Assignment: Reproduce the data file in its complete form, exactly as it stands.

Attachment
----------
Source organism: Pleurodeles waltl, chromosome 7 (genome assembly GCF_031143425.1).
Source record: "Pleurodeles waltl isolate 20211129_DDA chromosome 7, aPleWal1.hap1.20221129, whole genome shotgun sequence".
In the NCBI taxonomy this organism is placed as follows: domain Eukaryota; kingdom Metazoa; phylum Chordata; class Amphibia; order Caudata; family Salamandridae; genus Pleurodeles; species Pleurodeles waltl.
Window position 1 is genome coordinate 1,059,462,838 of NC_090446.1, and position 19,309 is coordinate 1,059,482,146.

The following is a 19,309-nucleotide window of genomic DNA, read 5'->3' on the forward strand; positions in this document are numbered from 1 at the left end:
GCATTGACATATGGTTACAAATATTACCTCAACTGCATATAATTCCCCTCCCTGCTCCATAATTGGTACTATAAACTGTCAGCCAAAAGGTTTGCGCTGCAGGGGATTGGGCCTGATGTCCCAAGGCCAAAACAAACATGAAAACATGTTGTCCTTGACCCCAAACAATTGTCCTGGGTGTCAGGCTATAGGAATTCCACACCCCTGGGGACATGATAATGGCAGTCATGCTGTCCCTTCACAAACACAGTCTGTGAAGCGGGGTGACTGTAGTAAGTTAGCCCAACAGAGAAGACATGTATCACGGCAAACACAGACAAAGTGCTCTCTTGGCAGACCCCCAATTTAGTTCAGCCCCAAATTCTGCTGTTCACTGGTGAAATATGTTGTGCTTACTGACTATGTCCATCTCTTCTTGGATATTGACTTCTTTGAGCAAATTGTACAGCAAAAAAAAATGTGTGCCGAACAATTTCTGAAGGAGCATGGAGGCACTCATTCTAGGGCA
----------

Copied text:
Source organism: Pleurodeles waltl, chromosome 7 (genome assembly GCF_031143425.1).
Source record: "Pleurodeles waltl isolate 20211129_DDA chromosome 7, aPleWal1.hap1.20221129, whole genome shotgun sequence".
In the NCBI taxonomy this organism is placed as follows: domain Eukaryota; kingdom Metazoa; phylum Chordata; class Amphibia; order Caudata; family Salamandridae; genus Pleurodeles; species Pleurodeles waltl.
Window position 1 is genome coordinate 1,059,462,838 of NC_090446.1, and position 19,309 is coordinate 1,059,482,146.

The following is a 19,309-nucleotide window of genomic DNA, read 5'->3' on the forward strand; positions in this document are numbered from 1 at the left end:
GCATTGACATATGGTTACAAATATTACCTCAACTGCATATAATTCCCCTCCCTGCTCCATAATTGGTACTATAAACTGTCAGCCAAAAGGTTTGCGCTGCAGGGGATTGGGCCTGATGTCCCAAGGCCAAAACAAACATGAAAACATGTTGTCCTTGACCCCAAACAATTGTCCTGGGTGTCAGGCTATAGGAATTCCACACCCCTGGGGACATGATAATGGCAGTCATGCTGTCCCTTCACAAACACAGTCTGTGAAGCGGGGTGACTGTAGTAAGTTAGCCCAACAGAGAAGACATGTATCACGGCAAACACAGACAAAGTGCTCTCTTGGCAGACCCCCAATTTAGTTCAGCCCCAAATTCTGCTGTTCACTGGTGAAATATGTTGTGCTTACTGACTATGTCCATCTCTTCTTGGATATTGACTTCTTTGAGCAAATTGTACAGCAAAAAAAAATGTGTGCCGAACAATTTCTGAAGGAGCATGGAGGCACTCATTCTAGGGCA